Investigation Of InGaN-Based Micro-Light-Emitting Diodes

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Researchers developed micro-LEDs that can efficiently emit pure red light and enable development of full-color displays based on just a single semiconductor.

MicroLEDs are promising technology for future displays due to being energy efficient and very small. However, each microLED can emit a very narrow range of wavelengths or colors. A way to get around this issue is to combine many different LEDs, each emitting a different color. A full-colored display can be created by combining red, green and blue (RGB) micro-LEDs.

The color emitted by an LED is determined by the material properties of the semiconductor. For instance, nitride semiconductors are used to make blue and green micro-LEDs, whereas phosphide semiconductors are used for red light. In this way, the implementation is costly and the efficiency reduces as the chips get miniaturized further. 

Indium gallium nitride can be created to emit red light by increasing the materials’ indium content. But this lowers the efficiency of the LED because there is a mismatch between the separation of atoms in the GaN and InGaN, which causes atomic-level imperfections. Now, researchers from King Abdullah University of Science and Technology have developed a more efficient red LED.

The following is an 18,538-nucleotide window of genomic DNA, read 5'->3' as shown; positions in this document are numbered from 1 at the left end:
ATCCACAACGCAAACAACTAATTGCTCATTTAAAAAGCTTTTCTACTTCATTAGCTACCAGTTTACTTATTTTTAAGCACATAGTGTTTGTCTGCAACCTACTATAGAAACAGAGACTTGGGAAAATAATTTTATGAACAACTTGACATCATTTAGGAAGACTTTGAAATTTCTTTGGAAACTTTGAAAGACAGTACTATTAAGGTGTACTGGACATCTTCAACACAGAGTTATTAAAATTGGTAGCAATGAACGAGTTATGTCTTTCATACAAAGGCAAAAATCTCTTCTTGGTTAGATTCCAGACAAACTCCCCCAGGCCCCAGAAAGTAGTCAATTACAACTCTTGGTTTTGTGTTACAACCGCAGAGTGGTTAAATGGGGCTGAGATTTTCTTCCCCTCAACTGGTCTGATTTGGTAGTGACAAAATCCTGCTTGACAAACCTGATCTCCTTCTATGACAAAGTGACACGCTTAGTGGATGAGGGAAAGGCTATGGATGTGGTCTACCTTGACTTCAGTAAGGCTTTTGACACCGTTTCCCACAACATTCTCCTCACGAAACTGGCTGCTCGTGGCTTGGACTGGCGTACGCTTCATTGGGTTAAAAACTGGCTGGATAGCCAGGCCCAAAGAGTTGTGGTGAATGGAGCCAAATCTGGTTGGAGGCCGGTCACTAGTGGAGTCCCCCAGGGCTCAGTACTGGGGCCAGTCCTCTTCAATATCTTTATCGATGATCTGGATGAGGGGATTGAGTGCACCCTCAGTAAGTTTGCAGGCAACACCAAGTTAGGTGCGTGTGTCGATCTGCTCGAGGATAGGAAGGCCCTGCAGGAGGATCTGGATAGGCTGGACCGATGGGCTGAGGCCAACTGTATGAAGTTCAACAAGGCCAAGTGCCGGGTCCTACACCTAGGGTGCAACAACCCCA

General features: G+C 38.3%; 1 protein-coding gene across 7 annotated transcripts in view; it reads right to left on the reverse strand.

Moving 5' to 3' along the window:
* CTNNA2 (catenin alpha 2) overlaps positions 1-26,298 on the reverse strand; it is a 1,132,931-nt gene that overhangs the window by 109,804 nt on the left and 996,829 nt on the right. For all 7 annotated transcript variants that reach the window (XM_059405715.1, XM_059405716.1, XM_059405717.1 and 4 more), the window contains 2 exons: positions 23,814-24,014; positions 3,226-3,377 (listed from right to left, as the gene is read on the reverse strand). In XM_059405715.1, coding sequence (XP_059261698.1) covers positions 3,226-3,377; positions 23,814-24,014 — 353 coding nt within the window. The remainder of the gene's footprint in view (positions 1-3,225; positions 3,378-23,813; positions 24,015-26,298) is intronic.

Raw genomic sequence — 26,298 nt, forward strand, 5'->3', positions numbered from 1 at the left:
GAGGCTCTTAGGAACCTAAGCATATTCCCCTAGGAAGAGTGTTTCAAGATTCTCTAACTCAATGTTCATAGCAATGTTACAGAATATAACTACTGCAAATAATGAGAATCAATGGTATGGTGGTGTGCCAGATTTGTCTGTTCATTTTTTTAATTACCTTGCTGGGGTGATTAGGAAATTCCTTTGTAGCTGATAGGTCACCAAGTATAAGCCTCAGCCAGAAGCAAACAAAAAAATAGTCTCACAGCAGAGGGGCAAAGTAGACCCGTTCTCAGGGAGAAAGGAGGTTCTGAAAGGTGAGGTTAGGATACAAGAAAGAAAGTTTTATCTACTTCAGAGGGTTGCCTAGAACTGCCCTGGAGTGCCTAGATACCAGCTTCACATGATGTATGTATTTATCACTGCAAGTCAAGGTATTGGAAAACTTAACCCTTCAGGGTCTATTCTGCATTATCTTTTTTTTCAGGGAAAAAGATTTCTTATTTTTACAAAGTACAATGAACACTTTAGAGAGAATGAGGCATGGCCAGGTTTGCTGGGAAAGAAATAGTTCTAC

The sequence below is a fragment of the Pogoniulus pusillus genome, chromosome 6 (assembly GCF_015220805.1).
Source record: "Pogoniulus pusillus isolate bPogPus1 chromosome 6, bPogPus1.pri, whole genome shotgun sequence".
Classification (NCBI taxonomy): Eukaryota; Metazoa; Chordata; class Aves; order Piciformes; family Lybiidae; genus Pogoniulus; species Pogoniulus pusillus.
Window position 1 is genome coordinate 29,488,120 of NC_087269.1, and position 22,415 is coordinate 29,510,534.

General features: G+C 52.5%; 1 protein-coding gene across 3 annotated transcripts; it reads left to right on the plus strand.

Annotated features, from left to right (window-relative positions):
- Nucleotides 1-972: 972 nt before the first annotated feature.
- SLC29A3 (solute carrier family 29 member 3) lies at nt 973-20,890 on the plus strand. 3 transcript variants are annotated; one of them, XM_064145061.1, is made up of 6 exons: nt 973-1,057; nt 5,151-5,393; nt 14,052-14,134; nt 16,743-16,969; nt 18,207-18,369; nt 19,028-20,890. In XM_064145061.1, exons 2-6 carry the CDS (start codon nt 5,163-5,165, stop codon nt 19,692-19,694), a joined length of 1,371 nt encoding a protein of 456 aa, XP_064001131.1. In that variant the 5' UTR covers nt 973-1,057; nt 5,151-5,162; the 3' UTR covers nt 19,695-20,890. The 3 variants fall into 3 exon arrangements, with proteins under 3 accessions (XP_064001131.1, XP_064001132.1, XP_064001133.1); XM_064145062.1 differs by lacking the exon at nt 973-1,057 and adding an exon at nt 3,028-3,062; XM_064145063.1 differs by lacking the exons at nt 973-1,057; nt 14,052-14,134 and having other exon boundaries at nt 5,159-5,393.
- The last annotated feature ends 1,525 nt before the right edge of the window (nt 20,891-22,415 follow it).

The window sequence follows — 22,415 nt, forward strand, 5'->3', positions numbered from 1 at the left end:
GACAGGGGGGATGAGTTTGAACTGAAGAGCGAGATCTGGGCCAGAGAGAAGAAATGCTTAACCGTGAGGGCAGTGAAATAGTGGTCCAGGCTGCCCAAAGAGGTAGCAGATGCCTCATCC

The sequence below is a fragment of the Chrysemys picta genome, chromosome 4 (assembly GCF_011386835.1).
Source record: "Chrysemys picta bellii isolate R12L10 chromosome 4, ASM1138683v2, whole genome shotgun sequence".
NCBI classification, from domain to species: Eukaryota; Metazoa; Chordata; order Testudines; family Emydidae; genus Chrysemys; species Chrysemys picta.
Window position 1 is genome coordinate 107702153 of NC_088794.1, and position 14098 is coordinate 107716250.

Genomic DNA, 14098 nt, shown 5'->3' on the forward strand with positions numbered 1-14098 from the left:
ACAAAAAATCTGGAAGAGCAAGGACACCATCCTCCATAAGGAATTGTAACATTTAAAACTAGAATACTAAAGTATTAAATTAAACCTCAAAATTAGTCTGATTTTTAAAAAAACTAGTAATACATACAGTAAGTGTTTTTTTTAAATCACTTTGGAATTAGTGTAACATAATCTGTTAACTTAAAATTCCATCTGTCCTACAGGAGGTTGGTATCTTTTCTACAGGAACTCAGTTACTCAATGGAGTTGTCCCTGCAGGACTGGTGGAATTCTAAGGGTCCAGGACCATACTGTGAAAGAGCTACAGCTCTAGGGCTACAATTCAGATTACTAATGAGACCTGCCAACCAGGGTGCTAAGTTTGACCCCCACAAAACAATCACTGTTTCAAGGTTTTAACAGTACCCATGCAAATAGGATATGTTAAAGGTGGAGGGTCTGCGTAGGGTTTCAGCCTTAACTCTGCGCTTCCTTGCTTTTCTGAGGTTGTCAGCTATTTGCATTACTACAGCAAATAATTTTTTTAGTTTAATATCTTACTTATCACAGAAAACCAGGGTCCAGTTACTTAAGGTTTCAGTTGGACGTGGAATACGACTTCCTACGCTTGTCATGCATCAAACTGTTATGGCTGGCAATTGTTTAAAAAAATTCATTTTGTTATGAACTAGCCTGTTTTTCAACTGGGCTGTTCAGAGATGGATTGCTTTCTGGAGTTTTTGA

During the fabrication process of making InGaN micro-LED, sidewalls are damaged which makes the device less efficient. “But we have a chemical treatment to remove the damage and retain the high crystal quality of the InGaN and GaN sidewall interface,” explains Zhe Zhuang, first author of the study.

The team created a series of square devices with a side-length of 98 or 47 micrometers. These devices emitted light at a peak wavelength of 626 nanometers and exhibited an external quantum efficiency (the number of photons emitted from the LED per electron injected into the device) of up to around 0.87 percent. Moreover, the purity of the red color is close to primary red.

“The next step is to increase the efficiency of the red micro-LED with even smaller chip sizes, maybe below 20 micrometers,” says Zhuang. “Then we hope to integrate RGB nitride-based LEDs for full-color displays.”

The research has been published in the journal Optics Letters.


 

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